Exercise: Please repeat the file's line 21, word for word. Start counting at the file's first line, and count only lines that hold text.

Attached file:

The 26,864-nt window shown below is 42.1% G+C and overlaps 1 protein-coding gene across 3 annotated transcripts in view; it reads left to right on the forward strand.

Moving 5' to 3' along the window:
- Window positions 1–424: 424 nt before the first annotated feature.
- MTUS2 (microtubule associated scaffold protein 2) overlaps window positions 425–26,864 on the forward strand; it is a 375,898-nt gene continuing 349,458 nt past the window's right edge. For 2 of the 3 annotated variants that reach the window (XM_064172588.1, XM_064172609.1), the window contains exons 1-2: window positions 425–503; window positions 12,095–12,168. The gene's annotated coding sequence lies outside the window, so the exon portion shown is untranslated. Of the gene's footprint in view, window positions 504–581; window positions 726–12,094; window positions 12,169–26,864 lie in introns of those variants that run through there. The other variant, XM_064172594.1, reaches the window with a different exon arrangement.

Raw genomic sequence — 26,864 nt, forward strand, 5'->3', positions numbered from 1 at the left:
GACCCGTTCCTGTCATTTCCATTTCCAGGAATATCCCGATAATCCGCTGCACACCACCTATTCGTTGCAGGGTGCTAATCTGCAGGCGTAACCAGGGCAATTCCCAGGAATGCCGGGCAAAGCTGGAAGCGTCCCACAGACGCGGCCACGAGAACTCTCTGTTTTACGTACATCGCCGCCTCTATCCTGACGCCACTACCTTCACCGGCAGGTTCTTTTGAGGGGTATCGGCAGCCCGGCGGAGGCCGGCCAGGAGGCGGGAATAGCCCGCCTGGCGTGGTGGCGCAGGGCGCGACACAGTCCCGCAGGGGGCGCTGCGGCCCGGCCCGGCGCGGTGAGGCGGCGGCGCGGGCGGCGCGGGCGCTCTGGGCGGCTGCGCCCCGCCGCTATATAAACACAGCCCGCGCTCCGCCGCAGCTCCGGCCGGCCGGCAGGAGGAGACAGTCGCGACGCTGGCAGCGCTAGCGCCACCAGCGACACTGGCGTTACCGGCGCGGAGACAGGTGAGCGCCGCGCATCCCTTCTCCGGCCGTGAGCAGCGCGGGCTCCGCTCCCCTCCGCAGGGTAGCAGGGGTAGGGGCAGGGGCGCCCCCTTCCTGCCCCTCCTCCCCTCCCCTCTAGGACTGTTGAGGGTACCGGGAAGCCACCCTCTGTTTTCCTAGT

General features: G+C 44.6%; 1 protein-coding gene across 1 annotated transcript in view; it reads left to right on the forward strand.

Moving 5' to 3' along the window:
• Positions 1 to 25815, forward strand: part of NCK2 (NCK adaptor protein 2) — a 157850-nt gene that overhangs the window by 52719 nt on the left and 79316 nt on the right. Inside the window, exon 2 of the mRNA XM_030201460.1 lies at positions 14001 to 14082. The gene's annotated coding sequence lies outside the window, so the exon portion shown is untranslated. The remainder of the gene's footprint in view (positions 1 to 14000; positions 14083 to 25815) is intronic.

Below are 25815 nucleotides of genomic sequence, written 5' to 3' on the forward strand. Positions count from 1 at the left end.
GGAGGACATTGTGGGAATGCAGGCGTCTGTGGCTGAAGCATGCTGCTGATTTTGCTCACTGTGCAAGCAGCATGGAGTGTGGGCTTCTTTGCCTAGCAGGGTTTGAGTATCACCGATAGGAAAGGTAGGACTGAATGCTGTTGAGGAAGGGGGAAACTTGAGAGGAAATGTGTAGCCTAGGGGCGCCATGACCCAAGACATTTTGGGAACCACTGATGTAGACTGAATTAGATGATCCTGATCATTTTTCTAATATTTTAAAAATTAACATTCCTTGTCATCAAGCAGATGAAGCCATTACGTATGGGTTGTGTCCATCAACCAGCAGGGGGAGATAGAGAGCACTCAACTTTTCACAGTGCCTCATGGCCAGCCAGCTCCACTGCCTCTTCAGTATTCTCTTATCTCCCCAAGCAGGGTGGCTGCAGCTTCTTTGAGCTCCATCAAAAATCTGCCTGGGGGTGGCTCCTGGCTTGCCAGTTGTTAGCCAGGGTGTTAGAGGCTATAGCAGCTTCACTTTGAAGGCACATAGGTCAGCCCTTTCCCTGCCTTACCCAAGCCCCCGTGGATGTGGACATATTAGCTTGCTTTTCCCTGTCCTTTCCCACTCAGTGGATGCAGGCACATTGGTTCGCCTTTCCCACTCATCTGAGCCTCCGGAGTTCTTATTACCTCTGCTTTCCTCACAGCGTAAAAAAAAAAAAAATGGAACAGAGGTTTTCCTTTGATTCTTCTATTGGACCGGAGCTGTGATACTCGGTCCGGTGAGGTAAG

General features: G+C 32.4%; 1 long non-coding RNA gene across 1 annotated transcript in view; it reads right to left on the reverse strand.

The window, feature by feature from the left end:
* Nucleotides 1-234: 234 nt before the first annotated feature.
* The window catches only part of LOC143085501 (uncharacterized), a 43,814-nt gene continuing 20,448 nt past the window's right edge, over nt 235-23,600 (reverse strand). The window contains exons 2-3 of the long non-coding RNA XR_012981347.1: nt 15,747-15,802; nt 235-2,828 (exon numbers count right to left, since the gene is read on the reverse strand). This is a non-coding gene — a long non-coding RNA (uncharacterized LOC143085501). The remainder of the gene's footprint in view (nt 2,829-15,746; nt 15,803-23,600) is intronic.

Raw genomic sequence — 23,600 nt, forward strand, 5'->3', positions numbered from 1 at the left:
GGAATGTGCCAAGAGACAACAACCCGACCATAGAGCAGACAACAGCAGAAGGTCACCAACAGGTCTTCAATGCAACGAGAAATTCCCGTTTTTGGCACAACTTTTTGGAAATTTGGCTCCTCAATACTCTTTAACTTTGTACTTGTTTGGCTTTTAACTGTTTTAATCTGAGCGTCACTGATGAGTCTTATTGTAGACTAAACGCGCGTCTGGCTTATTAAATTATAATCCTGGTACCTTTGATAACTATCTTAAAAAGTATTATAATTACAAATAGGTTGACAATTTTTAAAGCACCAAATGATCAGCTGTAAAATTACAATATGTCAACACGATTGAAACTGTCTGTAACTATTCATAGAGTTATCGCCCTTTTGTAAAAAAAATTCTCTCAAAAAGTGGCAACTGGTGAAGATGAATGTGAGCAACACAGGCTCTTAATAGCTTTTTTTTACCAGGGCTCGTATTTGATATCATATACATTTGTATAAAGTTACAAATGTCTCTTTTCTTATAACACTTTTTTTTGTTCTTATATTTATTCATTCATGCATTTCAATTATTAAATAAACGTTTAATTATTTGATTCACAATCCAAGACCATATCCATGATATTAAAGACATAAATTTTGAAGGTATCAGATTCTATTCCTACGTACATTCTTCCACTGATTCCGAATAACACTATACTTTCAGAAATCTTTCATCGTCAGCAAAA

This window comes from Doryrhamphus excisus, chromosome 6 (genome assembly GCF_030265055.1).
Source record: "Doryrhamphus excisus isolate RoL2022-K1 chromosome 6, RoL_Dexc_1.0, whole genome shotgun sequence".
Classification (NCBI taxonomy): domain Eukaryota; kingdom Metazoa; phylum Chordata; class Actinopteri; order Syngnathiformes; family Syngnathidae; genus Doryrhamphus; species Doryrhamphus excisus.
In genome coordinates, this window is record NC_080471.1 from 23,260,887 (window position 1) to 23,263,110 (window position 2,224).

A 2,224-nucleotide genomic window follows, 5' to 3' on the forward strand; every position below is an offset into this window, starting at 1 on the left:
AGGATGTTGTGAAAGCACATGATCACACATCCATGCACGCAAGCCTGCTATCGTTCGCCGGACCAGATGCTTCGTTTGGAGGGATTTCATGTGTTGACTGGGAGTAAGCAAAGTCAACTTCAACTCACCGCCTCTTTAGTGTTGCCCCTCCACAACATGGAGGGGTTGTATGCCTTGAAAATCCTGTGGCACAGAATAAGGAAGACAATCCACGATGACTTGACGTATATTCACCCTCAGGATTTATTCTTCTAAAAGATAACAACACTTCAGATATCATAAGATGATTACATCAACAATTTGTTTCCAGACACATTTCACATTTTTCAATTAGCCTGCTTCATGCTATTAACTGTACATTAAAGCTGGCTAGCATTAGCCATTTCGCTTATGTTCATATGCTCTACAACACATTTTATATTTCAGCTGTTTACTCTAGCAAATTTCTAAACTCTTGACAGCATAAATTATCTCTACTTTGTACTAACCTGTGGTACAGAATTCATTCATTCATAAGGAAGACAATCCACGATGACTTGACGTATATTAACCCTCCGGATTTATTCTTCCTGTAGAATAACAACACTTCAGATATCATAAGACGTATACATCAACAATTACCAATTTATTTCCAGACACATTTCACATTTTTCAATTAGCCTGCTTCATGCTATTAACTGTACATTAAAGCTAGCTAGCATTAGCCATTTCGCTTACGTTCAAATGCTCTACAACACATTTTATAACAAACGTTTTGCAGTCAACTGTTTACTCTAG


In genome coordinates, this window is record NC_080471.1 from 23,260,887 (window position 1) to 23,263,110 (window position 2,224).